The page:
His stats were overshadowed by another lefty, Sandy Koufax who put up a 25-5 record with a 1.88 ERA and 306 Ks. Koufax was the unanimous choice as the Major League Cy Young Award winner. Still, Barber became the first modern Orioles pitcher to have a 20-win season. Barber developed tendinitis soon after this season and it plagued him for the rest of his career. He got off to a great start in the 1966 season and made his second All Star team with a 10-3 record and a 1.96 ERA at the break. His tendinitis was hampering him again and he didn't appear in the game and pitched very little the rest of the season. His Orioles went on to win the American League Championship and faced the LA Dodgers. The Orioles swept the Series and won the teams first ever Title, but his injury kept Barber off of the postseason roster.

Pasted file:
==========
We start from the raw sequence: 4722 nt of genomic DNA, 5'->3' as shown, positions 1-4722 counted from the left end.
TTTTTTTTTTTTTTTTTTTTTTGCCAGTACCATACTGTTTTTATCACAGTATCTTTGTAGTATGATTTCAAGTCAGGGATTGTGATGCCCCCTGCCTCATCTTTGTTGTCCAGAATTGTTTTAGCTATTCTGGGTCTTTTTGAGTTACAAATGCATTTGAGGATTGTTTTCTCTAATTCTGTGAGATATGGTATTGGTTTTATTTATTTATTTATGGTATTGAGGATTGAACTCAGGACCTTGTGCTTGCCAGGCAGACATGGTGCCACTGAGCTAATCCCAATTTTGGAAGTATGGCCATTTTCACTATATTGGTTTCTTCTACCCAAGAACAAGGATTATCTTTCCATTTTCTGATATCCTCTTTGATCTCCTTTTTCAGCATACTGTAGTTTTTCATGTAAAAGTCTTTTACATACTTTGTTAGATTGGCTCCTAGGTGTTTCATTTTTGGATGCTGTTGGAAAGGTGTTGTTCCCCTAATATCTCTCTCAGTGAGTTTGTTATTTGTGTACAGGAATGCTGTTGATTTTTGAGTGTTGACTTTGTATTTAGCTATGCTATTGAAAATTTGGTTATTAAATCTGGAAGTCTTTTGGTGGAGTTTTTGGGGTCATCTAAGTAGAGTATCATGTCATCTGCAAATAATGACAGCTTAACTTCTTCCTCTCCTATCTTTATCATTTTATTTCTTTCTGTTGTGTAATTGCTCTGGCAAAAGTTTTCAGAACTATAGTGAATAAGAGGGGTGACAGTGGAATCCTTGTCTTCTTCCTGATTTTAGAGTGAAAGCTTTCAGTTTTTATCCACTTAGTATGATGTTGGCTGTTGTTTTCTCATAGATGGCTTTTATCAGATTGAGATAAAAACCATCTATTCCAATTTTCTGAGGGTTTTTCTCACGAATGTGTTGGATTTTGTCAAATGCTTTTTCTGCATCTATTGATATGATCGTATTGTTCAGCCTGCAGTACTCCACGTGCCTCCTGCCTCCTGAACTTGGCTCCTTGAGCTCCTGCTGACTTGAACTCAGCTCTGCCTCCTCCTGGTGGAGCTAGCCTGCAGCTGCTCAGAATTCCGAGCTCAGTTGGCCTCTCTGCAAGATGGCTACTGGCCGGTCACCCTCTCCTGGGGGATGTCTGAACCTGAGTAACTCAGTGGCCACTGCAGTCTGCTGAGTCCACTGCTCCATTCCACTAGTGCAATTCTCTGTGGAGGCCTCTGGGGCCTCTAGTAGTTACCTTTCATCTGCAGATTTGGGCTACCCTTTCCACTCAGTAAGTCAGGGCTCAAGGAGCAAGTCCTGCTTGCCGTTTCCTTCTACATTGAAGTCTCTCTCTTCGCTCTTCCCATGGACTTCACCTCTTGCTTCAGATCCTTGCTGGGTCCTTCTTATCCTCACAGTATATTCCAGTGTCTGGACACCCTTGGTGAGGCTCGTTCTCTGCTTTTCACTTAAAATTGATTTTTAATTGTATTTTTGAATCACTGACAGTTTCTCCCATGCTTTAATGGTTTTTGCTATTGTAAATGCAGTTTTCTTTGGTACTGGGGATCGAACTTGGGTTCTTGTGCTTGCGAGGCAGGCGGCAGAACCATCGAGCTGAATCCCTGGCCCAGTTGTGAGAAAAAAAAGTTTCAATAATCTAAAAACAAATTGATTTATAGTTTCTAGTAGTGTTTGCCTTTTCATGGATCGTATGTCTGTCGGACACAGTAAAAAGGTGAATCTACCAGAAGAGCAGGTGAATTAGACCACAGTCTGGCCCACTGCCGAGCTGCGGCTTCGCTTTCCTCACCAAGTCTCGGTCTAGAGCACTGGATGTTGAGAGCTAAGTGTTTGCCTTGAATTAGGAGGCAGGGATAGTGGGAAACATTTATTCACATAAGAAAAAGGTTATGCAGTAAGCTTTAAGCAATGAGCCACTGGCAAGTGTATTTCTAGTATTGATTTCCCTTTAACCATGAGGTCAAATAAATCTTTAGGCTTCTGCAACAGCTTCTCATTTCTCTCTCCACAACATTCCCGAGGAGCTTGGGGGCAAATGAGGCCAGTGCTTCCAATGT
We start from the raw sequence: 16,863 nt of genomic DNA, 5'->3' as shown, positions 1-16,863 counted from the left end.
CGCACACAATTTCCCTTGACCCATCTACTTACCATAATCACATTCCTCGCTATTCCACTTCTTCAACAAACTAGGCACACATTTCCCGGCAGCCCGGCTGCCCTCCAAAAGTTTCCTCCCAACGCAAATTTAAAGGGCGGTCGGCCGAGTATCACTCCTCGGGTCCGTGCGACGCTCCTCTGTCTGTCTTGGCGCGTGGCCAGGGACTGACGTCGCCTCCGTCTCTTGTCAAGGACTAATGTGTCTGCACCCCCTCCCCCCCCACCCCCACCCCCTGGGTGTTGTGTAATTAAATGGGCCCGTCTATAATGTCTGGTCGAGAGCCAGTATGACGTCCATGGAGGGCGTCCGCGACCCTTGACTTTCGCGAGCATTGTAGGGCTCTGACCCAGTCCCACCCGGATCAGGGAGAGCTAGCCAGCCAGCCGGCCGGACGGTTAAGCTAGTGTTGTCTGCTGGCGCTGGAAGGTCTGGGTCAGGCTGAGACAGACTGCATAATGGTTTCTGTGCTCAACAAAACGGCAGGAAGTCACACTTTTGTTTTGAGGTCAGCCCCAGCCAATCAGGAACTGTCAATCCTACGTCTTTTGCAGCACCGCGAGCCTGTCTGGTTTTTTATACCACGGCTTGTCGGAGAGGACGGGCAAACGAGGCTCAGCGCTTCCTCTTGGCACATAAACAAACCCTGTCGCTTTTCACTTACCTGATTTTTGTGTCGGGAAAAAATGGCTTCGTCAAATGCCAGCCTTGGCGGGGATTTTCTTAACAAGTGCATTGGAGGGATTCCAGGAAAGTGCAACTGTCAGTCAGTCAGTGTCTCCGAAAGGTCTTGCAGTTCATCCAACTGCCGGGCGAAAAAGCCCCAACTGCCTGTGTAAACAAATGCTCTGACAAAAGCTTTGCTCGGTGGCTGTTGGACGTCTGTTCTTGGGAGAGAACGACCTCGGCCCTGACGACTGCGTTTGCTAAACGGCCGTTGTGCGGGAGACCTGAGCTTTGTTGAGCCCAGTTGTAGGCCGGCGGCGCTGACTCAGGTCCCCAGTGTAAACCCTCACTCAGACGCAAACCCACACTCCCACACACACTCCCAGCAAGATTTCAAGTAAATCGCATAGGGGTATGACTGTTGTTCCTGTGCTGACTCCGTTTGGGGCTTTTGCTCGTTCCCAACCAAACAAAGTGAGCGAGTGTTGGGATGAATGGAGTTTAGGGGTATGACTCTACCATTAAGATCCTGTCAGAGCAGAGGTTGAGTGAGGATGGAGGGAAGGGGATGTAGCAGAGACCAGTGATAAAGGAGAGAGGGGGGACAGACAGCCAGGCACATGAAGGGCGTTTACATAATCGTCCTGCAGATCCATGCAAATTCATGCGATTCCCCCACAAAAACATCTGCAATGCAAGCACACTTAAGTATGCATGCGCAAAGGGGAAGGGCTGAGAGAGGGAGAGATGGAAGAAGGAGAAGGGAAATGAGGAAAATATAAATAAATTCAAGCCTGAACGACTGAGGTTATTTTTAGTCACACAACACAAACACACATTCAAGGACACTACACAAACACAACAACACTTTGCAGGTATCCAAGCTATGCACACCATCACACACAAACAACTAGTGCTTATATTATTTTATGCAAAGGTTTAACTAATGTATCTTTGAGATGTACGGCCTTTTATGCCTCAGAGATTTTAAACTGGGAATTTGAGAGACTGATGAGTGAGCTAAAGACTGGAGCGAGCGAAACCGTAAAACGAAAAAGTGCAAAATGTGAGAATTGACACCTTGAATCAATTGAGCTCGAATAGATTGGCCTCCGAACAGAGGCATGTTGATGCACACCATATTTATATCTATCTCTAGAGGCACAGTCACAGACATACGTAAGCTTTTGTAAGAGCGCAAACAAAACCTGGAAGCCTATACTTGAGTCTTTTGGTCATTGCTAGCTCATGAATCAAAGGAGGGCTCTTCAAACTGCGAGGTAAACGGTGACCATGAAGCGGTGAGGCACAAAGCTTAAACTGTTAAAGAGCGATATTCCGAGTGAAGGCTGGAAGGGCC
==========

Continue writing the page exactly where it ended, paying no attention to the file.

In 1967 Barber pitched 8-2/3 innings of no-hit ball against the Tigers, he was lifted for All Star reliever Stu Miller who completed the no-hitter, but the O's lost the game 2-1 on Miller's wild pitch. Later that season Barber was traded to the Yankees and became a journeyman reliever playing for 5 different teams over the last 7 years of his career.
He never recovered from the tendinitis and elbow issues and never showed the dominance he had in 1963 again. He retired in 1974 as a member of the San Francisco Giants - he appeared in 13 innings and notched his 13th career save. Despite the health issues, he had very respectable career numbers. He pitched 1999 innings over 15 seasons. He had a 121-106 record with a 3.36 ERA. He had 59 complete games, 21 shutouts and 13 saves to go along with 1309 strikeouts for 7 different teams.
Thanks again to Democratic Duane for the awesome vintage! If you are an Allen and Ginter fan, Democratic Roadkill is the ultimate spot for mini madness! I am having a blast working on the 1963 set. As an end note, Steve Barber passed away 5 years ago from pneumonia. Fortunately for me, I had the chance to get to know Mr. Barber in the late 90's when I worked for the Orioles. Class act all the way. Thanks for reading, 49 years LATER!